A Defensive Bloomberg Announces Storm Shakeups - NBC New York

A Defensive Bloomberg Announces Storm Shakeups

Promises good job for Friday's predicted storm



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    NEW YORK, NY - DECEMBER 27: A man uses a snowblower to clear snow from the sidewalk on West 34th Street following a major blizzard on December 27, 2010 in New York City. A massive snowstorm crippled much of the Northeastern United States leaving up to a foot of snow for New York City and New England and left millions of holiday travelers stuck at airports and train stations around the eastern seaboard. (Photo by Andrew Burton/Getty Images)

    A defensive Mayor Bloomberg refused to explain why he bounced the chief overseeing city ambulances during the blizzard or to clarify whether he was even in town when the snow began falling.

    At a City Hall news briefing, Bloomberg did promise the public "a great job" in handling another storm that could drop up to six inches Friday, outlined Sanitation Department changes first reported by NBCNew York and announced that 50 of the department's trucks in Brooklyn will be outfitted with GPS tracking device.

    Two Sanitation chiefs in South Brooklyn are being reassigned:  Assistant Chief  Joseph Montgomery, who supervised 12 sanitation districts where the snow removal efforts were particularly troublesome and Deputy Chief Joseph Susol, who was on night duty during the storm.

    Three out of 12 of the current districts in Brooklyn South will be transferred to the Brooklyn North command zone, which only contains six districts. City sources say the redistribution will create a better balance of districts.

    In addition the department vowed to improve training for Sanitation workers.  Training manuals will be updated to reflect changes in technology and equipment.

    Bloomberg refused to say what Chief John Peruggia as head of the Emergency Medical Service, might have done wrong during the blizzard, especially since the heavy snow drifts caused most of the delays.

    "We did not give the public the service that the public has a right to expect when it comes to ambulances and it starts with management," the mayor said.

    He also declined to change his standing policy of keeping his out of town trips secret, telling a reporter: "I have a right to a private life, the same way as you do."

    He also denied newspaper reports that said he had a screaming match with Emergency Management Commissioner Joseph Bruno over the city's sluggish response to the Christmas weekend blizzard, which left much of the outerboroughs buried for days.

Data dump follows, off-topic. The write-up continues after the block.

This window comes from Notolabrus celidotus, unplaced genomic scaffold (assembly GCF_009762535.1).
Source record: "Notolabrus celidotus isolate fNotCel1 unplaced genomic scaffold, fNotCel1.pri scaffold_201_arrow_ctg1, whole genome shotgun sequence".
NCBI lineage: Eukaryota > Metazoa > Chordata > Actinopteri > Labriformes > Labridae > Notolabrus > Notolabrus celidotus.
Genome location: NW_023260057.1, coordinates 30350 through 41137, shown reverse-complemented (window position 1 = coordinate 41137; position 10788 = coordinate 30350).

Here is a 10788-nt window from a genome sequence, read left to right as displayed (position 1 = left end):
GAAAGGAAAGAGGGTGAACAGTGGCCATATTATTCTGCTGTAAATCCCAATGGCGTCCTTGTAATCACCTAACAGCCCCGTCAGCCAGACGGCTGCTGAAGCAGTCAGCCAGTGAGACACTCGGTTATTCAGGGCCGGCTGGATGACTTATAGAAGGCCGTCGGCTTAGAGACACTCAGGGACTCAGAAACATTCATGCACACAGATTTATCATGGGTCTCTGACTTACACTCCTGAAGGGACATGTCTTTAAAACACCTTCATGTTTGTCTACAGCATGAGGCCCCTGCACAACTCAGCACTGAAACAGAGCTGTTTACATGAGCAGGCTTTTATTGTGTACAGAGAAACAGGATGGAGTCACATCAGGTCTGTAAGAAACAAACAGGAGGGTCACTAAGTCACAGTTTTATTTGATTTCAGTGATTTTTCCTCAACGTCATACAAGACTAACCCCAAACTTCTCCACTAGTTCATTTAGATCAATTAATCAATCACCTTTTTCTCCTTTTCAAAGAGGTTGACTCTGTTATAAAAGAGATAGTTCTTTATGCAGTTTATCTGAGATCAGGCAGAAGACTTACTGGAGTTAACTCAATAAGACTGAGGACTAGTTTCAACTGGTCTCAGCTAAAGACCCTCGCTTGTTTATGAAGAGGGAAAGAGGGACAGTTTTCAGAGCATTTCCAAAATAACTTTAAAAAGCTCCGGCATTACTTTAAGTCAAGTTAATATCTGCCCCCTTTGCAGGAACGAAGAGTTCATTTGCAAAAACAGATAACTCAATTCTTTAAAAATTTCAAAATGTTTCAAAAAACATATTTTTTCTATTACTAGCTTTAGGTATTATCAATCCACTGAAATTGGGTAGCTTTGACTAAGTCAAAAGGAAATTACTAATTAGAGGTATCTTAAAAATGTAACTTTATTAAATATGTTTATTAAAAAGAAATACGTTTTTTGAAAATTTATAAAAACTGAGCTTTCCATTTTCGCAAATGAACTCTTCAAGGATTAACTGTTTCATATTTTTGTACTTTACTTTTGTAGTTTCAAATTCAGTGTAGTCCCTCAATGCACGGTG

The ensuing outcry by stranded New Yorkers invited comparisons to the infamous 1969 blizzard that forever damaged Mayor John Lindsay's reputation.  Bloomberg's popularity has also suffered with his own blizzard crisis: a January 5th NY1-Marist Poll measured the mayor's approval rating at 37 percent -- his lowest since taking office.

    Saying a lack of information hampered snow clearing, the mayor announced that 50 Sanitation trucks assigned to Midwood, Flatbush, Ditmas Park and Kensington will be outfitted with GPS and that roving observation teams armed with video cameras will transmit live feeds back to City Hall during the upcoming storm."We plan to do a great job, the kind of job the public has come to expect us to do," the mayor said.

    He also hinted of more changes afoot before the City Council's public grilling next Monday over how and why the city failed during the blizzard.

    "It's certainly not the last word on the subject," he said.

    Forecasters aren't predicting another wallop, but say this new storm could dump up to six inches of snow on streets, many littered with bags of trash uncollected during the Christmas weekend monster. Sanitation Commissioner John Doherty said that every block should get one garbage collection by tonight.

    Queens City Councilman Peter Vallone released an internal Sanitation Department memo that told crews to resume salt spreading just as the blizzard was easing -- at 4:28 a.m. on Monday Dec. 27th -- suggesting that workers hadn't been salting the streets as the snow was intensifying.

    "When you are fighting a storm of this magnitude, you use every weapon you have and clearly during this storm we did not use the salt that we had,' said Vallone.

    The Sanitation Department said they salted in the beginning of the storm, and then -- following proven standard procedures -- stopped when the snow was too heavy since salt is ineffective then.